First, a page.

2010 Abstracts

February 18, 2010 Student Scholarship Symposium

Wearable Justice?: Selling Social Justice in the Twenty-First Century
By Nick Derda, Sophomore, College of Arts and Sciences

Today, issues of social and political justice have become increasingly trendy and perhaps more disturbingly, commercial. While clothing and other products that tell consumers to “Go Green,” to take a “Stand Against Female Genital Mutilation, or to “Stop Genocide and Save Darfur” are well intentioned and may indeed help social causes, we have to ask ourselves what type of justice these advertising campaigns are promoting. Is a wearable act of charity, such as a t-shirt that supports “HIV/AIDS education and prevention efforts,” a just act or rather a public billboard advertising one’s benevolence?

Using Plato’s The Republic as lens through which to analyze the Fashion Against AIDS! advertising campaign distributed by the international clothing retailer H&M, I intend to show how today’s advertisers are turning social justice into a good that is no longer valued in and of itself, but rather for the material and social benefits one reaps from maintaining a just appearance. This Platonic account of justice will serve as a model for what altruistic justice should truly look like, which can help us to escape from the “cave” of untruth created by modern advertisers. While the manipulative nature of advertising is itself troubling, this misrepresentation seems all the more problematic when it concerns the high stakes issue of social justice, an issue that can literally mean the difference between life and death as in the case of HIV/AIDS.

The Song of Lincoln: Walt Whitman’s Memory of Abraham Lincoln as a Soldier Martyr
By Laura Ehlen, Senior, College of Arts and Sciences

In American history, the collective memory rarely becomes separated from the current historical understanding of the event or person. Just as different regions, groups, and historians understand the American Civil War differently, dissimilar perspectives on Abraham Lincoln, one of the greater historical figures of the Civil War, have emerged throughout the decades. Walt Whitman, the “Great American Poet” who greatly admired the President and strongly lamented his death, provides poetic insight to the memory of Lincoln after his assassination. Walt Whitman’s post-Civil War poetry, particularly “When Lilacs Last in the Door-yard Bloom’d” and “O Captain, My Captain” significantly affected the American memory of President Abraham Lincoln. These poems, rich with symbolism, create an image of Abraham Lincoln as both a soldier, in the sense that Lincoln was one among many to sacrifice his life for his nation, and a martyr, as one whose death was necessary to his life for nation’s triumph. This paper examine how, to Whitman, Lincoln was simultaneously the great redeemer of the Union and the common soldier fighting for a great cause. Through the immense popularity of Whitman’s poetry, this dual image of Abraham Lincoln became part of the national memory.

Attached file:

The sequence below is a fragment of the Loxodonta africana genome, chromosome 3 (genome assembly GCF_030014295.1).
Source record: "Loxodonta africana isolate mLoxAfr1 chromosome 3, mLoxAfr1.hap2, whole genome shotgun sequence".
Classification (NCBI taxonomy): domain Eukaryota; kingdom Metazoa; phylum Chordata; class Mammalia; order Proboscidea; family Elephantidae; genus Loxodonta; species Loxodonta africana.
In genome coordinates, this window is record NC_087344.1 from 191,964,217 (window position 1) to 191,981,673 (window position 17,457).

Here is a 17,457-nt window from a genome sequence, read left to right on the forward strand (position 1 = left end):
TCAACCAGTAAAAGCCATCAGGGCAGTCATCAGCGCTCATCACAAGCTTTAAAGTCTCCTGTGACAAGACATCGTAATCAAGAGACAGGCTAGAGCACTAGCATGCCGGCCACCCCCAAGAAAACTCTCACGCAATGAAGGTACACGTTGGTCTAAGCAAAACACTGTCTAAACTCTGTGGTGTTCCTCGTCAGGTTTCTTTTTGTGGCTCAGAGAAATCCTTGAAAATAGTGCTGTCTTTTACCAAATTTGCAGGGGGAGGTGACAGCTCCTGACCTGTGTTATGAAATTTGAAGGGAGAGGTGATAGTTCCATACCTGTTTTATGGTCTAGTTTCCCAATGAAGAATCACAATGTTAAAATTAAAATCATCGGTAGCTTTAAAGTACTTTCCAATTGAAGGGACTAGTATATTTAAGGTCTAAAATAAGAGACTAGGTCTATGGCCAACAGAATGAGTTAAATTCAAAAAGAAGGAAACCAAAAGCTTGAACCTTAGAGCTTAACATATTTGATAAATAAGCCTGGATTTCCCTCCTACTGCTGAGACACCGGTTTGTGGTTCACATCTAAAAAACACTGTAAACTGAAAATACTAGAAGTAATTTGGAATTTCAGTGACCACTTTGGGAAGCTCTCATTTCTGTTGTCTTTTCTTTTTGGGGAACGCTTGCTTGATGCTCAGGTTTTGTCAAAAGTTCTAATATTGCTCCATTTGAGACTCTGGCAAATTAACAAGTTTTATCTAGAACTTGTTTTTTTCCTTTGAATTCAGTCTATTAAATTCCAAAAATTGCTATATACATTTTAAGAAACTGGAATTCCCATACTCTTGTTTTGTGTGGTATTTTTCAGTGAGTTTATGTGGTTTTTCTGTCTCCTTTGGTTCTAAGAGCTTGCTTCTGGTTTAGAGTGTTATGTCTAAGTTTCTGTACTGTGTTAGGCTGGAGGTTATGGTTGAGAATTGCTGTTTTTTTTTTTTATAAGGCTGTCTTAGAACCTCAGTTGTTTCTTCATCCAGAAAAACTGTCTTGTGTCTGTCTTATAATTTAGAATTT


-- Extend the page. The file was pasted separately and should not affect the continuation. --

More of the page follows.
October 2010

Redeeming the Underground Man: Writing as a Vehicle of Redemption in Dostoevsky's "Notes from Underground"
Ciara Reyes

“I am reborn in a new form. I will be reborn for the better.” Thus, began Dostoevsky's address to his brother Mikhail, following the author's near death experience at a Siberian labor camp. On the eve of 1849, Dostoevsky was condemned to death by firing squad for his involvement in the Petrashevsky Circle, a literary discussion group mistaken by the Russian government for a revolutionary organization; however, he received an imperial pardon and his execution was “unconsummated.” Interestingly, while his execution was “unconsummated,” many of his Post-Siberian exile writings show signs of a “consummated” religious conversion, particularly, Notes from Underground where ideas of rebirth and redemption are pervading themes. This paper examines these themes at length arguing that the Underground Man is redeemed and experiences a moment of “consummated” conversion; however, the vehicle through which he is converted is not a firing squad this time, but rather an unexpected one: writing. Writing emerges as a means to redemption, freeing the Underground Man from his complex neuroses--particularly, his struggle against determinism and free-will.


The Changing of Chinese Medicine: Interlacing TCM with Western Politics
Krista Schaefer

As China has begun to open up to the rest of the world, after its isolation during the Cultural Revolution, many rapid changes in Chinese culture have occurred. For instance, traditional Chinese architecture that is noted for its intricacy and vivid color has been given up for blocks of identical cement apartment buildings and an endless view of skyscrapers. The practice of medicine has also undergone dramatic changes in a complicated and, at times, contradictory process of reversion and progression. Through my internship in a hospital in China, I learned firsthand about the medical practices at a modern hospital in Hangzhou, China, and how China is continuing to practice traditional Chinese medicine while proceeding with the Western advances in practices and equipment. This paper explains how the modern medical practices in China arose because of central government planning initiatives, and how these initiatives created a complex system that intertwines Western practices and traditional Chinese medicine.